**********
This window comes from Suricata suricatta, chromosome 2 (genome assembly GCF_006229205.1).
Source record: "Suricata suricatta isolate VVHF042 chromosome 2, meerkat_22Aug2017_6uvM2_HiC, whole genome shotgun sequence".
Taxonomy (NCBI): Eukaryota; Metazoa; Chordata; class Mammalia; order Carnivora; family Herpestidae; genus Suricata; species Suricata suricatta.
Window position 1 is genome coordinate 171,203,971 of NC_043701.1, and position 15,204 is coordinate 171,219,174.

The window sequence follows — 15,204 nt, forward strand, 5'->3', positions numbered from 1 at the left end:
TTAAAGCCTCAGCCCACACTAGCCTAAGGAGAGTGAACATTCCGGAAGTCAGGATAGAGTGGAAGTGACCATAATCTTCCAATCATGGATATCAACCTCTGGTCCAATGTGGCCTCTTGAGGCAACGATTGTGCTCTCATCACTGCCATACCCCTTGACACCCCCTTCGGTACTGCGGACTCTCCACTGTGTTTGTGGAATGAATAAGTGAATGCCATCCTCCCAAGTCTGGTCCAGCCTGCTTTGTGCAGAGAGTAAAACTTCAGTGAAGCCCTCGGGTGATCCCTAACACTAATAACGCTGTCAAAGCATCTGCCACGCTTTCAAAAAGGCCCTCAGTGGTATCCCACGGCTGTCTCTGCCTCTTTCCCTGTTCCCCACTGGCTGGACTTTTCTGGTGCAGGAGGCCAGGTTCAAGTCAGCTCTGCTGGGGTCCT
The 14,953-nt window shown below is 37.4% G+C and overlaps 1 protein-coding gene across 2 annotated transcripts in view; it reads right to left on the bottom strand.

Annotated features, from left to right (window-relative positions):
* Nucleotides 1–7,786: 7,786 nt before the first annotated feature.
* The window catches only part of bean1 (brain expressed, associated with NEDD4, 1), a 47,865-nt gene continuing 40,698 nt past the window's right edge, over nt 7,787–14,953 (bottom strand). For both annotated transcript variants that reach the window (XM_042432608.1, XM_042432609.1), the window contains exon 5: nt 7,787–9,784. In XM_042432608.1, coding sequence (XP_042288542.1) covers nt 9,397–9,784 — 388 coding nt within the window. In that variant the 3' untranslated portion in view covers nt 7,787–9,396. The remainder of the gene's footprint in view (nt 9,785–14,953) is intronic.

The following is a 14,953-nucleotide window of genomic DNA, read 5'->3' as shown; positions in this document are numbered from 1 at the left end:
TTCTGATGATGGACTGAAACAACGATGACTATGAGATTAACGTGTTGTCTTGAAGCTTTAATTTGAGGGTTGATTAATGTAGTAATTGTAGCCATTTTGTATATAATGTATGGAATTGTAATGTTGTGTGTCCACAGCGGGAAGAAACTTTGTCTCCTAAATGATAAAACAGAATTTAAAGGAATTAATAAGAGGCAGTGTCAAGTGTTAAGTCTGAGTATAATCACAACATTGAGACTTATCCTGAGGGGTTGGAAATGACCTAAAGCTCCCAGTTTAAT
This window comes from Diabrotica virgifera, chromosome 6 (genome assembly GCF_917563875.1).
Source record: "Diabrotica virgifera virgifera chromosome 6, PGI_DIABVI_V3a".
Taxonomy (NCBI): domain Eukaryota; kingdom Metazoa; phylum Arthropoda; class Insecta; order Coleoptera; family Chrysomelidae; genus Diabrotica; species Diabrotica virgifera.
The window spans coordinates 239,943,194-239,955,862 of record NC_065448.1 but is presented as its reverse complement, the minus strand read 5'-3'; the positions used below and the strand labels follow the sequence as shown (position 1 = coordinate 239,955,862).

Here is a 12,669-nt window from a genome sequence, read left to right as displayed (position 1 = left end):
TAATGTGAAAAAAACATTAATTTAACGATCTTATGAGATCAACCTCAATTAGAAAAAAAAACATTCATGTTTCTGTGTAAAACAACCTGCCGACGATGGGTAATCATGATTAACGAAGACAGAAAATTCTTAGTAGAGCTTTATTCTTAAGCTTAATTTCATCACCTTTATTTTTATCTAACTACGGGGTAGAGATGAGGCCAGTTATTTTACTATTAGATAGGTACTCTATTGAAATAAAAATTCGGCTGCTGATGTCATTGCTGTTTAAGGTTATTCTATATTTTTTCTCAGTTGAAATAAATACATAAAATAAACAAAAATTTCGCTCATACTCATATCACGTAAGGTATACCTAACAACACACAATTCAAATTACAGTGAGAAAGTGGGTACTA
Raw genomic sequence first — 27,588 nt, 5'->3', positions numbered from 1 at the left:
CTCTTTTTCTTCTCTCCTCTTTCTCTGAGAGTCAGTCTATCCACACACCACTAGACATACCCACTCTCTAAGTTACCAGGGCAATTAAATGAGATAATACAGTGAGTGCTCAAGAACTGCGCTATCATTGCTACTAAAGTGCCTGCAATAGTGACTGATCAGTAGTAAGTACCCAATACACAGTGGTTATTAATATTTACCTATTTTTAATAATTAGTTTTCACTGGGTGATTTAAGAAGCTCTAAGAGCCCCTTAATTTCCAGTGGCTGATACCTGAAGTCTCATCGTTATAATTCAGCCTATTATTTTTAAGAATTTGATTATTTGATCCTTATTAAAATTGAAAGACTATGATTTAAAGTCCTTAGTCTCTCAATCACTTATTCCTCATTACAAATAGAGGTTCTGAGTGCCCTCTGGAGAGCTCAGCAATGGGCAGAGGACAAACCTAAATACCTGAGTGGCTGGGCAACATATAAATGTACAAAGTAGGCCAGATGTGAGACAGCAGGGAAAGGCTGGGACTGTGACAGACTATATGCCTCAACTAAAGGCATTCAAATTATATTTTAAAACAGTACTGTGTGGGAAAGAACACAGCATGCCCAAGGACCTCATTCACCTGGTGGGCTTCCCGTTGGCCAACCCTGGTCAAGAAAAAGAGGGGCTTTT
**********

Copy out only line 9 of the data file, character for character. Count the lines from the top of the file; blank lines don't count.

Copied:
* Nucleotides 1–7,786: 7,786 nt before the first annotated feature.